Article

Journal of Experimental Criminology

, Volume 7, Issue 3, pp 225-253

Open Access This content is freely available online to anyone, anywhere at any time.

A multi-site, randomized study of strengths-based case management with substance-abusing parolees

  • Michael PrendergastAffiliated withIntegrated Substance Abuse Programs, University of California Los Angeles Email author 
  • , Linda FrismanAffiliated withResearch Division, Connecticut Department of Mental Health & Addiction Services
  • , JoAnn Y. SacksAffiliated withCenter for the Integration of Research & Practice, National Development & Research Institutes, Inc
  • , Michele Staton-TindallAffiliated withCenter on Drug and Alcohol Research, University of Kentucky
  • , Lisa GreenwellAffiliated withIntegrated Substance Abuse Programs, University of California Los Angeles
  • , Hsiu-Ju LinAffiliated withResearch Division, Connecticut Department of Mental Health & Addiction Services
  • , Jerry CartierAffiliated withIntegrated Substance Abuse Programs, University of California Los Angeles

Abstract

Objectives

To test whether strengths-based case management provided during an inmate’s transition from incarceration to the community increases participation in community substance abuse treatment, enhances access to needed social services, and improves drug use, crime, and HIV risk outcomes.

Methods

In a multi-site trial, inmates (men and women) in four states (n = 812) were randomly assigned (within site) to receive either Transitional Case Management (TCM group), based on strengths-based principles, or standard parole services (SR group). Data were collected at baseline and at 3 and 9 months following release from prison. Analyses compared the two groups with respect to services received and to drug use, crime, and HIV risk behavior outcomes.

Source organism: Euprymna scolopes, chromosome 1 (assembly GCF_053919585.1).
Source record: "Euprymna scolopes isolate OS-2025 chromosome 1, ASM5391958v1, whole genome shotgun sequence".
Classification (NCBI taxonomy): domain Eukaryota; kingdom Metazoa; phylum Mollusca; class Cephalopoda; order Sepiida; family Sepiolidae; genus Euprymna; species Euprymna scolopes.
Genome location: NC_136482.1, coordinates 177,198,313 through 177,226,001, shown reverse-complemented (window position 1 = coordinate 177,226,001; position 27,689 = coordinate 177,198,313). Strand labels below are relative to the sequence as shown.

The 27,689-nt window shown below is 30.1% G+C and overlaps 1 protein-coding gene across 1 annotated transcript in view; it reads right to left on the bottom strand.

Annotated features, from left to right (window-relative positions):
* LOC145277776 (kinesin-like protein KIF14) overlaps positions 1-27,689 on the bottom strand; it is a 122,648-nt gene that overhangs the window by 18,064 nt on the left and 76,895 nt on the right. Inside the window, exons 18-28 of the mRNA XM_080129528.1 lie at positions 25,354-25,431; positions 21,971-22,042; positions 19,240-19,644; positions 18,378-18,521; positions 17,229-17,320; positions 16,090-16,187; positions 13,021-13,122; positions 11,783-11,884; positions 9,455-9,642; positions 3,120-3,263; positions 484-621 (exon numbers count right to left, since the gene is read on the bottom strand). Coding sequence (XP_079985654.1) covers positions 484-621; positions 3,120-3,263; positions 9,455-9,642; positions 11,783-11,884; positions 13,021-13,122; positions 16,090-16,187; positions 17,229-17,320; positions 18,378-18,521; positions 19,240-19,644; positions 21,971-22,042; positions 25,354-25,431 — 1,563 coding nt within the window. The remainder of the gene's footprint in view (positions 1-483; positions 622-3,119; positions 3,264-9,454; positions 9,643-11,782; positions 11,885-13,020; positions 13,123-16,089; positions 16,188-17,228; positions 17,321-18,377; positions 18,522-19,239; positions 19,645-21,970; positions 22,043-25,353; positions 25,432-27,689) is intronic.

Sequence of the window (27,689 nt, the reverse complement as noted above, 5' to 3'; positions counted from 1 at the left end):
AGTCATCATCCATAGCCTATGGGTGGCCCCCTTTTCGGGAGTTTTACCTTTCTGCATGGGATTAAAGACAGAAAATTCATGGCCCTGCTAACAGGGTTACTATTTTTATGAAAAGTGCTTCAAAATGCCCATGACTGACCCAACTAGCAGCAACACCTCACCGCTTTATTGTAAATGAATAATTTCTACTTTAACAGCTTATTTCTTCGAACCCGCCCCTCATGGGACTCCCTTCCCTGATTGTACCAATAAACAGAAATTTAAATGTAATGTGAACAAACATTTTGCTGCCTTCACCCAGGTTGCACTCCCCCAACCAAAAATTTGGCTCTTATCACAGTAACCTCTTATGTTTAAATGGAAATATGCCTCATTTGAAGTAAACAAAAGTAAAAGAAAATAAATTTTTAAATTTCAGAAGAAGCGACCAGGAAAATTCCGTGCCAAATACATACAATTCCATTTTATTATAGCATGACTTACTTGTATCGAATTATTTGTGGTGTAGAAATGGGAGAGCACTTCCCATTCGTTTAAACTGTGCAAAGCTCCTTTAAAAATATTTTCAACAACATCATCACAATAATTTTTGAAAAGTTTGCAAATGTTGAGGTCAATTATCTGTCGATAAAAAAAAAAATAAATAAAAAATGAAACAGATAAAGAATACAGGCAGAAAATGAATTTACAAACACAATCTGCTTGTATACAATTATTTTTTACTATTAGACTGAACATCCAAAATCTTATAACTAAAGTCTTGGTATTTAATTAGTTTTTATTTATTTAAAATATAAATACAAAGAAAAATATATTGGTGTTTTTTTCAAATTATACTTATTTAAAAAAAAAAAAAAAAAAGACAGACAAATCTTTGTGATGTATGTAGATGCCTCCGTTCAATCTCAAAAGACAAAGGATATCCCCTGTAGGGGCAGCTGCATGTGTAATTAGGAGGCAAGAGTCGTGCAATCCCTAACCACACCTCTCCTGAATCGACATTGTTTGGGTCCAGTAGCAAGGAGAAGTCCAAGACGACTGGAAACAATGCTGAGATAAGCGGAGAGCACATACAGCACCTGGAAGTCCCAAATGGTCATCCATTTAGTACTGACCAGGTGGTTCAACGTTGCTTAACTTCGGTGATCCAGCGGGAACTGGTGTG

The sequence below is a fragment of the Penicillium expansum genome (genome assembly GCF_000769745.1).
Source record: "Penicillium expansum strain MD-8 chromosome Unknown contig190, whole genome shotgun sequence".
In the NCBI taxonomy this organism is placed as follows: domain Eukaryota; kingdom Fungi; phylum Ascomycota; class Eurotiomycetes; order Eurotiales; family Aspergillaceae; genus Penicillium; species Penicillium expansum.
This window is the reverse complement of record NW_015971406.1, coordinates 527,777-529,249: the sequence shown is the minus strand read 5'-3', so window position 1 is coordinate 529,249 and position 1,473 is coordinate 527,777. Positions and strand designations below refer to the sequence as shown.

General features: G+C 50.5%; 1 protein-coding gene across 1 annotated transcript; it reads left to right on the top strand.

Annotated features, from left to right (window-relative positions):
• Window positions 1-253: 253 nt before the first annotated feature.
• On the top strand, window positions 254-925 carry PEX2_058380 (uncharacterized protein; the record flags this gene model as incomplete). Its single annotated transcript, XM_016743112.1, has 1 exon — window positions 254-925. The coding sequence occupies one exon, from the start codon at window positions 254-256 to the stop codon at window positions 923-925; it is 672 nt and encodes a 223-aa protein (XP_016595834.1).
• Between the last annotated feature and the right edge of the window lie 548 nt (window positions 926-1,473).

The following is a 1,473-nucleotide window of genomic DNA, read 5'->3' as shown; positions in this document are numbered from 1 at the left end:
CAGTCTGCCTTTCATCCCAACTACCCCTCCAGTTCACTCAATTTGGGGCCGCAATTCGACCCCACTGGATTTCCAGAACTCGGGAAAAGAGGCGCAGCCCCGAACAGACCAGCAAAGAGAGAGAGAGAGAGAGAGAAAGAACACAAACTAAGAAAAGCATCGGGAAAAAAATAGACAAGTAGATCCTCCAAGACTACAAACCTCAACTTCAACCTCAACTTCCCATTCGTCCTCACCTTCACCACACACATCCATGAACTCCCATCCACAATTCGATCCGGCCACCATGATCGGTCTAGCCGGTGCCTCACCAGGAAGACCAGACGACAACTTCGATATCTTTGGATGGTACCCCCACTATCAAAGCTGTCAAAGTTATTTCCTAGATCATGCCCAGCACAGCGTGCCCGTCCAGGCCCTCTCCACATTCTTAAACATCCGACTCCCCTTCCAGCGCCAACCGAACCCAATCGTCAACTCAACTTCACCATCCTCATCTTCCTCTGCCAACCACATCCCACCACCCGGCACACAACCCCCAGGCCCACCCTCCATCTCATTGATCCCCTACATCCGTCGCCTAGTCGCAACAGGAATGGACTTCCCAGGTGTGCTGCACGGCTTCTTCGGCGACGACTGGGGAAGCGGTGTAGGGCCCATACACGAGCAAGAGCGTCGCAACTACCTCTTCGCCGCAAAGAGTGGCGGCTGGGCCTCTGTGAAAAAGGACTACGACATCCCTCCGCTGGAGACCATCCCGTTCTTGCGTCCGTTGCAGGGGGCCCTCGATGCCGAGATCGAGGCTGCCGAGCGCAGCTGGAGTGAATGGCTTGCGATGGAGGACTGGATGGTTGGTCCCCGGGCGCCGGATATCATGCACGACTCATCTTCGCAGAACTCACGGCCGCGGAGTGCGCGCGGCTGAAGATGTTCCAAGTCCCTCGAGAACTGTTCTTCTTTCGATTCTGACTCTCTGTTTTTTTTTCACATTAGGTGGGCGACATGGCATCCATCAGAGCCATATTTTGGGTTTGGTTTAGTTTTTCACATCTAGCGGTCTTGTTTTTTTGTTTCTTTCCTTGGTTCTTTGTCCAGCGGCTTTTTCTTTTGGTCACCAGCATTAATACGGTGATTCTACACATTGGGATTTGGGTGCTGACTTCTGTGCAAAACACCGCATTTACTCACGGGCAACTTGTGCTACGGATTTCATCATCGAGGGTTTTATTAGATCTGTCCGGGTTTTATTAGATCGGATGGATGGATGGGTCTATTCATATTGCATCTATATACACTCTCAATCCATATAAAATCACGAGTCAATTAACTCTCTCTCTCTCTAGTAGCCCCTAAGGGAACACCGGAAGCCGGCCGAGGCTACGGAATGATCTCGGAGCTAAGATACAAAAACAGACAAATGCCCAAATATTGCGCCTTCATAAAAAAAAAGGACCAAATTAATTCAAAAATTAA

Results

There were no significant differences between parolees in the TCM group and the SR group on outcomes related to participation in drug abuse treatment, receipt of social services, or drug use, crime, and HIV risk behaviors. For specific services (e.g., residential treatment, mental health), although significant differences were found for length of participation or for number of visits, the number of participants in these services was small and the direction of effect was not consistent.

Conclusion

In contrast to positive findings in earlier studies of strengths-based case management with mental-health and drug-abuse clients, this study found that case management did not improve treatment participation or behavioral outcomes for parolees with drug problems. The discussion includes possible reasons for the findings and suggestions for modifications to the intervention that could be addressed in future research.

Keywords

Case management Drug-use offenders Experimental design Field experiments Offender treatment